Several weeks have passed since we returned home from our trip to Israel. The suitcases are stored away for the next adventure, I've readjusted from the time change, and I continue organizing my impressions, thoughts, and photos.
Many friends have asked about my favorite parts of the trip. I readily answer, "The Sea of Galilee, Magdala, the Mount of Beatitudes, the Mount of Olives, the Garden of Gethsemane, Capernaum, and the Garden Tomb." Analyzing my list a bit, I've come to the conclusion that each of these places has two things in common. First, each is connected in some way with the life of Jesus. And second, none of them are obscured in any way by a church or religious shrine. Those sites preserve some sense of what it might have really looked like when Jesus was there.
Our guide pointed out another site in the distance, Mount Hermon. We didn't actually travel to it, although it was easily observable on a clear day. Forty miles north of the Sea of Galilee it towers majestically over all the surrounding landscape. Most Biblical scholars agree that Mount Hermon most likely marks the spot of the transfiguration of Jesus. You can read one account of the transfiguration in Matthew 17:1-9.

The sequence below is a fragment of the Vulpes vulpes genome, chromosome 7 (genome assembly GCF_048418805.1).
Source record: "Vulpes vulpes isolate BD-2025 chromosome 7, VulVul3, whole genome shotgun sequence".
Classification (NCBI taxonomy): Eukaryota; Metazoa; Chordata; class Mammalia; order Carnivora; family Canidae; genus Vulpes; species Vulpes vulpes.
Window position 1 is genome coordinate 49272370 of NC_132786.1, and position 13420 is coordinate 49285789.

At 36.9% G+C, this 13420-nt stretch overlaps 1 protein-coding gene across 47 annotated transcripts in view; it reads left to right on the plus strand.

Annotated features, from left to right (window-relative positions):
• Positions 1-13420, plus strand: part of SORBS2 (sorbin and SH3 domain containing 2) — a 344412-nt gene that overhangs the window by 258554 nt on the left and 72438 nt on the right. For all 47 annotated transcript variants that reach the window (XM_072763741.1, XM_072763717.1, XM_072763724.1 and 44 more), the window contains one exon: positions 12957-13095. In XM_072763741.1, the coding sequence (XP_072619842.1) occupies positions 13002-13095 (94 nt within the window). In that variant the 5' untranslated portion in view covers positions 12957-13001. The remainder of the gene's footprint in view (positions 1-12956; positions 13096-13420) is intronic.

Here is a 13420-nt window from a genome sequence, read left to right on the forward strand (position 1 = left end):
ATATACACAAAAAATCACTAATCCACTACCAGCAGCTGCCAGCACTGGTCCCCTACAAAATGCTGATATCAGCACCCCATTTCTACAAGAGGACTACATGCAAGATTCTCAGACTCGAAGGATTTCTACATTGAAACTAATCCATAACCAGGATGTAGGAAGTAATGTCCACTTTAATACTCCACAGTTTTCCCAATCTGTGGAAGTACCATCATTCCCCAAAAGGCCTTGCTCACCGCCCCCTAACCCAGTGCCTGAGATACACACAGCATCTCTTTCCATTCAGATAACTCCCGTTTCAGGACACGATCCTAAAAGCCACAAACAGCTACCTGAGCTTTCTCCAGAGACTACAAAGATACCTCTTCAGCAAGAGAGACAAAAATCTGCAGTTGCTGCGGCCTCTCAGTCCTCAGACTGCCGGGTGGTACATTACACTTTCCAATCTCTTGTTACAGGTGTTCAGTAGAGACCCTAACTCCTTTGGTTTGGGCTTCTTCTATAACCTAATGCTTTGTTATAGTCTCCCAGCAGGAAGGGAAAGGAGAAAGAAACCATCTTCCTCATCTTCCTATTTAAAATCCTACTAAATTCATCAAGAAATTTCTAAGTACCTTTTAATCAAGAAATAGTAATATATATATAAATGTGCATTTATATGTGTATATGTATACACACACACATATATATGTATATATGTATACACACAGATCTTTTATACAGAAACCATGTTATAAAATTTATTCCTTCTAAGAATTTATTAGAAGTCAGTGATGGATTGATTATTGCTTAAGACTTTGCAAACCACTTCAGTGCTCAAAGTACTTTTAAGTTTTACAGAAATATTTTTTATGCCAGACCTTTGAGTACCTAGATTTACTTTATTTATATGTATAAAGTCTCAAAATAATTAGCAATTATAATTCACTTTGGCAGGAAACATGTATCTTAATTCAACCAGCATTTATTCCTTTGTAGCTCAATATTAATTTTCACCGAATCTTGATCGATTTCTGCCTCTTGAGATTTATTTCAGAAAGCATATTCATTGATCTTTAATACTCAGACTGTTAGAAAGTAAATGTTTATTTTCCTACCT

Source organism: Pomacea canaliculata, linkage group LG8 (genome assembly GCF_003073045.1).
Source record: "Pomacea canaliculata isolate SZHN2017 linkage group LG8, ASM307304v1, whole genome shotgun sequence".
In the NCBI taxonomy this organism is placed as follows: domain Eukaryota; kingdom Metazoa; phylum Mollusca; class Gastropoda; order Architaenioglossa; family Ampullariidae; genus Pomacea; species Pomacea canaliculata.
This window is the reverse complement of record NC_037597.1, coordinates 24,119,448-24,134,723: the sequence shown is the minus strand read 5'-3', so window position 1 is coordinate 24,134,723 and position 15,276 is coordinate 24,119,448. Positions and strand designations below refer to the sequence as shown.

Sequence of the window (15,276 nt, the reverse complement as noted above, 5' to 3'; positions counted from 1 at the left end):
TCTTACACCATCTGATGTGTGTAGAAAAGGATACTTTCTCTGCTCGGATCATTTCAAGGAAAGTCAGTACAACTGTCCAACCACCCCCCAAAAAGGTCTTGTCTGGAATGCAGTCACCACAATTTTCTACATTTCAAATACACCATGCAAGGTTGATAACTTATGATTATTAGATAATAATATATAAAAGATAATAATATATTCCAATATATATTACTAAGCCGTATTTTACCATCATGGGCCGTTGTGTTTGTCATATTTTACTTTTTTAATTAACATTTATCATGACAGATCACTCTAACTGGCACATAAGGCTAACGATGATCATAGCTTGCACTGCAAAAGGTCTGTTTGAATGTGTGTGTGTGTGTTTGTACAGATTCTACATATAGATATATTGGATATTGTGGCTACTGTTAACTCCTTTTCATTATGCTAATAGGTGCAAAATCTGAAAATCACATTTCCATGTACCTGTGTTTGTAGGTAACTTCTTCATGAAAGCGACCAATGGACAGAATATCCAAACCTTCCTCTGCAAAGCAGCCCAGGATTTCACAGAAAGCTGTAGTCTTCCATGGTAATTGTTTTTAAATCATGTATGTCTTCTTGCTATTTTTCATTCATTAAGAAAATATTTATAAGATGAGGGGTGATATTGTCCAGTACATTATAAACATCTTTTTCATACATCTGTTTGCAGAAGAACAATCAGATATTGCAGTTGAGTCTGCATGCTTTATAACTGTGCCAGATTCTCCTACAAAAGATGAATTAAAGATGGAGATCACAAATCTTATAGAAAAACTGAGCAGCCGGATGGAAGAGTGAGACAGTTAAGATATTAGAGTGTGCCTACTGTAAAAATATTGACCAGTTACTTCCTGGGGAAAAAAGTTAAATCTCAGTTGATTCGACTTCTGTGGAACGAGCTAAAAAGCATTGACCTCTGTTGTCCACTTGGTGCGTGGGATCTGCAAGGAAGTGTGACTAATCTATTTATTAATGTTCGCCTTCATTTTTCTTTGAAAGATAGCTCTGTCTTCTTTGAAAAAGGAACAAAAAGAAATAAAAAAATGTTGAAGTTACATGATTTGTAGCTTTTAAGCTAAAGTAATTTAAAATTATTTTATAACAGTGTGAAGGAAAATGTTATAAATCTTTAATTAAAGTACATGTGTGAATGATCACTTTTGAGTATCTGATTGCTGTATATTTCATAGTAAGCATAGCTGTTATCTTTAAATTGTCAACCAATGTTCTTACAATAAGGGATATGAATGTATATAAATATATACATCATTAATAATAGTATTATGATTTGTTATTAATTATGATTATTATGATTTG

In the account, three of Jesus' disciples were with him on top of the mountain. They woke from a nap to discover Jesus' appearance had remarkably changed. He was radiant and shining brightly as the sun. Also he was talking with two others, who they identified as Moses and Elijah.
I try to imagine how the three disciples processed this scene, but I struggle. I believe they were baffled too.
And that's when Peter defaulted to his usual mode of operation - he said something stupid. "Lord, it is good for us to be here; if You wish I will make three tabernacles here, one for You, and one for Moses, and one for Elijah" (Matthew 17:4).
Peter wanted to build a shrine to commemorate the occasion!
The voice of Almighty God suddenly stopped Peter, reminding him that His son Jesus was standing right in front of him. "This is my Son whom I love; with him I am well pleased. Listen to him!"
And, for centuries ever since, groups of people have wanted to build shrines to honor and remember a person or event. So many of the historical sites in the Holy Lands have been torn up by religious groups wanting to build a permanent shrine on the site.
At the very least, Peter has helped me to understand why people do what they do - why there are so many religious shrines obscuring the sites in the Holy Land. Human instinct is to preserve the site.
However, I want my ultimate focus, whether I'm home, in the Holy Lands, or anywhere else, to remain on God and His son, Jesus Christ.
I believe that's what God intended all along.